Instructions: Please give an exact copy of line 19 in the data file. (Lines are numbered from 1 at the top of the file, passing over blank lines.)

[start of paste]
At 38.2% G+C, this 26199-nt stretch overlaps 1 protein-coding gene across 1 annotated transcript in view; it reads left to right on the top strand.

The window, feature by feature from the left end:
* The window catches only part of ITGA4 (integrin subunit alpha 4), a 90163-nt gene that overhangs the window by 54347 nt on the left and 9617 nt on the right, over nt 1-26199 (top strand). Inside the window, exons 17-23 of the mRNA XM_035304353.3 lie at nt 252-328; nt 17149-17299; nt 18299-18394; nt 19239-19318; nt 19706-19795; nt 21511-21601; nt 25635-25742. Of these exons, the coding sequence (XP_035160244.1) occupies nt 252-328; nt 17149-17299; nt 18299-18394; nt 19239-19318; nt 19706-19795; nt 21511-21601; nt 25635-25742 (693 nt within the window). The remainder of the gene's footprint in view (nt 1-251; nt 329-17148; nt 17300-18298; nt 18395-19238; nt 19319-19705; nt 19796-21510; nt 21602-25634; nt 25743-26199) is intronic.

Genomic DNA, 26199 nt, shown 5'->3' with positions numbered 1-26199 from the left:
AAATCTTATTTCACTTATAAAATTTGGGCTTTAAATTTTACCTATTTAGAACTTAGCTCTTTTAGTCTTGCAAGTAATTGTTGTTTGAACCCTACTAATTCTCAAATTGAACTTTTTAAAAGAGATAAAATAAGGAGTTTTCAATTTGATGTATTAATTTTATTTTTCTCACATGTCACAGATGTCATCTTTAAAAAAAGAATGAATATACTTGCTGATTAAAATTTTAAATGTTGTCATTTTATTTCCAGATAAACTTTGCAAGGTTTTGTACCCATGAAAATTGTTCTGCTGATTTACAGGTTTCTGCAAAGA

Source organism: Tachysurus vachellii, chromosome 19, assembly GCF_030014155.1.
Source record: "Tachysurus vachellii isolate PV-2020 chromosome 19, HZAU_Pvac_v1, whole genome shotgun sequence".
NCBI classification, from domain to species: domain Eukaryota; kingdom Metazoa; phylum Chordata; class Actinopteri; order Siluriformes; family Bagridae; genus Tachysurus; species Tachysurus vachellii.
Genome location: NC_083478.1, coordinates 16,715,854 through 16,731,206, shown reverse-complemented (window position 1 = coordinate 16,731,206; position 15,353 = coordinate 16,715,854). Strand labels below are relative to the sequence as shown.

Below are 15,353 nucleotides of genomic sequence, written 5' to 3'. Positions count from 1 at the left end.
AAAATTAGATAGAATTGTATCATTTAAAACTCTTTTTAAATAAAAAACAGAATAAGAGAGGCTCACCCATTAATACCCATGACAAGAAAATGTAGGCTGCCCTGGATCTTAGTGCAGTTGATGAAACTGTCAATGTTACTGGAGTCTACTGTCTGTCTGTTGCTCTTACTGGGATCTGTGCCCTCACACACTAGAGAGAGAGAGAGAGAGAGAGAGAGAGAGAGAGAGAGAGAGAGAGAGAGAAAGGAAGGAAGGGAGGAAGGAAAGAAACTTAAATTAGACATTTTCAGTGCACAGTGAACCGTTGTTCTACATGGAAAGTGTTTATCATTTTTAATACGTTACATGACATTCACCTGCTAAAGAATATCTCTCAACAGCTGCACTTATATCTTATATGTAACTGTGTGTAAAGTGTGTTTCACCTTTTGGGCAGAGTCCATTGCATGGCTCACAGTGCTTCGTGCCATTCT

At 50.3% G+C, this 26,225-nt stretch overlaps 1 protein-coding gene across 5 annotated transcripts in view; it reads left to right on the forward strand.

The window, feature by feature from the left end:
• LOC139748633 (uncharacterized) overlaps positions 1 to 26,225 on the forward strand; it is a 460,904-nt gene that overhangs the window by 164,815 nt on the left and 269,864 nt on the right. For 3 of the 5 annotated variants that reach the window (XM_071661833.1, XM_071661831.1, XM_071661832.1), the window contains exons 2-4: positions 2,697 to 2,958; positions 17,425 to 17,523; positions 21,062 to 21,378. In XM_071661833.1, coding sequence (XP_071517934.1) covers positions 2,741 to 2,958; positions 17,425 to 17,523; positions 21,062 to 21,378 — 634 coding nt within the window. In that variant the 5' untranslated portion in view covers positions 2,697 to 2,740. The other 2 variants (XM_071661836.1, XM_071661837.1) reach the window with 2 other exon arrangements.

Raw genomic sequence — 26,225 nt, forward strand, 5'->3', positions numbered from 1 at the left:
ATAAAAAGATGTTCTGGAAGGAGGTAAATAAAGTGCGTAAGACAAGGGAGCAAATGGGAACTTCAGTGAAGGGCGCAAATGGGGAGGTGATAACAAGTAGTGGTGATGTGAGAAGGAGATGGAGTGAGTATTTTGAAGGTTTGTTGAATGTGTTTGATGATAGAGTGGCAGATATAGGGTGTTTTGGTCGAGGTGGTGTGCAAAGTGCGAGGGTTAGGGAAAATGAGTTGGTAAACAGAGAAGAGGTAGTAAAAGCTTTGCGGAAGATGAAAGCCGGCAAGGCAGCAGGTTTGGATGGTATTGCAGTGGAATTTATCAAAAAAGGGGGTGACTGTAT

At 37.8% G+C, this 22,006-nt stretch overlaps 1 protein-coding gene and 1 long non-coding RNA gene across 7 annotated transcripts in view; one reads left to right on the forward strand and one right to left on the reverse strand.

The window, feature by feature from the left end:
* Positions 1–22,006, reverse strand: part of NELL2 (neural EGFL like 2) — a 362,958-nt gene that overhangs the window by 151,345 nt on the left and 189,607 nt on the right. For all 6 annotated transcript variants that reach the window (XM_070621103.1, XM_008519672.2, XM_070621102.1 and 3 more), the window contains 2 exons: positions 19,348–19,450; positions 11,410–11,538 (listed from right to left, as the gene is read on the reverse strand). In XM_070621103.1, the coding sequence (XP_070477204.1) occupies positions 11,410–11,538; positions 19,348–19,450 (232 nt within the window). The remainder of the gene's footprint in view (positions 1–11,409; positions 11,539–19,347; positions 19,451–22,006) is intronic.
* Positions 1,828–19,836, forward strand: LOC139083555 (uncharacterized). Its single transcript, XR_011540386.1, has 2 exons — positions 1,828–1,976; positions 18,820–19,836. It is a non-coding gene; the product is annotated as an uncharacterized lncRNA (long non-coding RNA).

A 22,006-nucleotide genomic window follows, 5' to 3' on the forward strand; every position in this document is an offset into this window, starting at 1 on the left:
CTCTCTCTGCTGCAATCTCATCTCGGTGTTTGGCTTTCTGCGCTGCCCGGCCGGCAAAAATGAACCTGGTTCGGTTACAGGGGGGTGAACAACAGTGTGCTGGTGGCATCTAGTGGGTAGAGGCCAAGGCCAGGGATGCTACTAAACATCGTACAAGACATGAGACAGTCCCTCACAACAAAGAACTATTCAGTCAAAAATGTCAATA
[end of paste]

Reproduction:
* Positions 1–22,006, reverse strand: part of NELL2 (neural EGFL like 2) — a 362,958-nt gene that overhangs the window by 151,345 nt on the left and 189,607 nt on the right. For all 6 annotated transcript variants that reach the window (XM_070621103.1, XM_008519672.2, XM_070621102.1 and 3 more), the window contains 2 exons: positions 19,348–19,450; positions 11,410–11,538 (listed from right to left, as the gene is read on the reverse strand). In XM_070621103.1, the coding sequence (XP_070477204.1) occupies positions 11,410–11,538; positions 19,348–19,450 (232 nt within the window). The remainder of the gene's footprint in view (positions 1–11,409; positions 11,539–19,347; positions 19,451–22,006) is intronic.